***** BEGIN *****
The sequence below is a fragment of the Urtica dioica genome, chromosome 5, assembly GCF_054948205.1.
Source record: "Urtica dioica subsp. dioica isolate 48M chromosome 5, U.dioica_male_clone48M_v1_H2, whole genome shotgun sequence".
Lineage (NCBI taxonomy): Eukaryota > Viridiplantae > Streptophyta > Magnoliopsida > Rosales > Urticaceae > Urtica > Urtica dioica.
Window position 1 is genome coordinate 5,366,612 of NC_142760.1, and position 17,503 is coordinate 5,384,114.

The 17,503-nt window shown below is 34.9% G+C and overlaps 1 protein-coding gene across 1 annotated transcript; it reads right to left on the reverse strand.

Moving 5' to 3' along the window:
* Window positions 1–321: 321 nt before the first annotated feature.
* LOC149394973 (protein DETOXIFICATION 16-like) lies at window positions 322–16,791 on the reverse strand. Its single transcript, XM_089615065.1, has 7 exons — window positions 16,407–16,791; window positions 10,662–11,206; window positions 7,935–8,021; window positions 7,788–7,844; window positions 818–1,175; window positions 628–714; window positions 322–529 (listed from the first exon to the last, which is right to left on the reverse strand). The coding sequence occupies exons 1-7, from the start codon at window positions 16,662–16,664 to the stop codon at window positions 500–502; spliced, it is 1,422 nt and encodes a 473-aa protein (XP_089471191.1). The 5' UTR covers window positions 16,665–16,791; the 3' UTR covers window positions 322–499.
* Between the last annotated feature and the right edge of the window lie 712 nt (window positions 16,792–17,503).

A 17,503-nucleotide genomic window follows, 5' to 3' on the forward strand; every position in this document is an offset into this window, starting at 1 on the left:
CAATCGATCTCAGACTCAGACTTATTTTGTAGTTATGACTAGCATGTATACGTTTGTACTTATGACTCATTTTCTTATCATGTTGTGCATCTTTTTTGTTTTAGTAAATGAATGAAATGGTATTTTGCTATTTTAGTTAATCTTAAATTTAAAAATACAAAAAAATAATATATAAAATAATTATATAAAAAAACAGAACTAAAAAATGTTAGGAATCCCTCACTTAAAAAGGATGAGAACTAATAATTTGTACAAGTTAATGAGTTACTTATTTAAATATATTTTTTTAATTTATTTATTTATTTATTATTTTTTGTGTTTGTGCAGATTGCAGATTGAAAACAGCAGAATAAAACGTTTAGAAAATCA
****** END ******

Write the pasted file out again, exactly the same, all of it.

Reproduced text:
The sequence below is a fragment of the Urtica dioica genome, chromosome 5, assembly GCF_054948205.1.
Source record: "Urtica dioica subsp. dioica isolate 48M chromosome 5, U.dioica_male_clone48M_v1_H2, whole genome shotgun sequence".
Lineage (NCBI taxonomy): Eukaryota > Viridiplantae > Streptophyta > Magnoliopsida > Rosales > Urticaceae > Urtica > Urtica dioica.
Window position 1 is genome coordinate 5,366,612 of NC_142760.1, and position 17,503 is coordinate 5,384,114.

The 17,503-nt window shown below is 34.9% G+C and overlaps 1 protein-coding gene across 1 annotated transcript; it reads right to left on the reverse strand.

Moving 5' to 3' along the window:
* Window positions 1–321: 321 nt before the first annotated feature.
* LOC149394973 (protein DETOXIFICATION 16-like) lies at window positions 322–16,791 on the reverse strand. Its single transcript, XM_089615065.1, has 7 exons — window positions 16,407–16,791; window positions 10,662–11,206; window positions 7,935–8,021; window positions 7,788–7,844; window positions 818–1,175; window positions 628–714; window positions 322–529 (listed from the first exon to the last, which is right to left on the reverse strand). The coding sequence occupies exons 1-7, from the start codon at window positions 16,662–16,664 to the stop codon at window positions 500–502; spliced, it is 1,422 nt and encodes a 473-aa protein (XP_089471191.1). The 5' UTR covers window positions 16,665–16,791; the 3' UTR covers window positions 322–499.
* Between the last annotated feature and the right edge of the window lie 712 nt (window positions 16,792–17,503).

A 17,503-nucleotide genomic window follows, 5' to 3' on the forward strand; every position in this document is an offset into this window, starting at 1 on the left:
CAATCGATCTCAGACTCAGACTTATTTTGTAGTTATGACTAGCATGTATACGTTTGTACTTATGACTCATTTTCTTATCATGTTGTGCATCTTTTTTGTTTTAGTAAATGAATGAAATGGTATTTTGCTATTTTAGTTAATCTTAAATTTAAAAATACAAAAAAATAATATATAAAATAATTATATAAAAAAACAGAACTAAAAAATGTTAGGAATCCCTCACTTAAAAAGGATGAGAACTAATAATTTGTACAAGTTAATGAGTTACTTATTTAAATATATTTTTTTAATTTATTTATTTATTTATTATTTTTTGTGTTTGTGCAGATTGCAGATTGAAAACAGCAGAATAAAACGTTTAGAAAATCA